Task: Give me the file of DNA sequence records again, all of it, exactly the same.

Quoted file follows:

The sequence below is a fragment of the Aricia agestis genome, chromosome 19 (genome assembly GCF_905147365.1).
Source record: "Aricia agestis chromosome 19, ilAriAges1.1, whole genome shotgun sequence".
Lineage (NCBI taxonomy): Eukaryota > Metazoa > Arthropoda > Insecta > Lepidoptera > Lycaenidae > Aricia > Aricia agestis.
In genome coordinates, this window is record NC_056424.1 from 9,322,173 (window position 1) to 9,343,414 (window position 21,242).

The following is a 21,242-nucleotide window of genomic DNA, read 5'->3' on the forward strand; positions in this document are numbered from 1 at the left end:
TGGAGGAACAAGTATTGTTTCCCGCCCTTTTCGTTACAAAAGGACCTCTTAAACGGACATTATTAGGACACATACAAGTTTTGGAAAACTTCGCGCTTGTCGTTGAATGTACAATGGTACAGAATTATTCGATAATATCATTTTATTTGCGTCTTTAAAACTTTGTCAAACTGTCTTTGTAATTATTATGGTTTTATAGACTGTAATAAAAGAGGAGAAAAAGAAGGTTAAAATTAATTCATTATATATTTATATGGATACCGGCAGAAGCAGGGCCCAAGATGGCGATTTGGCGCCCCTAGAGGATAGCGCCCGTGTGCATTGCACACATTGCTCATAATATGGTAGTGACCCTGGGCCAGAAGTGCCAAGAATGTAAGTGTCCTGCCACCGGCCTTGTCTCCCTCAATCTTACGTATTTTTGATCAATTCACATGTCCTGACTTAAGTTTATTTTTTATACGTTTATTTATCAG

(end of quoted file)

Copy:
The sequence below is a fragment of the Aricia agestis genome, chromosome 19 (genome assembly GCF_905147365.1).
Source record: "Aricia agestis chromosome 19, ilAriAges1.1, whole genome shotgun sequence".
Lineage (NCBI taxonomy): Eukaryota > Metazoa > Arthropoda > Insecta > Lepidoptera > Lycaenidae > Aricia > Aricia agestis.
In genome coordinates, this window is record NC_056424.1 from 9,322,173 (window position 1) to 9,343,414 (window position 21,242).

The following is a 21,242-nucleotide window of genomic DNA, read 5'->3' on the forward strand; positions in this document are numbered from 1 at the left end:
TGGAGGAACAAGTATTGTTTCCCGCCCTTTTCGTTACAAAAGGACCTCTTAAACGGACATTATTAGGACACATACAAGTTTTGGAAAACTTCGCGCTTGTCGTTGAATGTACAATGGTACAGAATTATTCGATAATATCATTTTATTTGCGTCTTTAAAACTTTGTCAAACTGTCTTTGTAATTATTATGGTTTTATAGACTGTAATAAAAGAGGAGAAAAAGAAGGTTAAAATTAATTCATTATATATTTATATGGATACCGGCAGAAGCAGGGCCCAAGATGGCGATTTGGCGCCCCTAGAGGATAGCGCCCGTGTGCATTGCACACATTGCTCATAATATGGTAGTGACCCTGGGCCAGAAGTGCCAAGAATGTAAGTGTCCTGCCACCGGCCTTGTCTCCCTCAATCTTACGTATTTTTGATCAATTCACATGTCCTGACTTAAGTTTATTTTTTATACGTTTATTTATCAG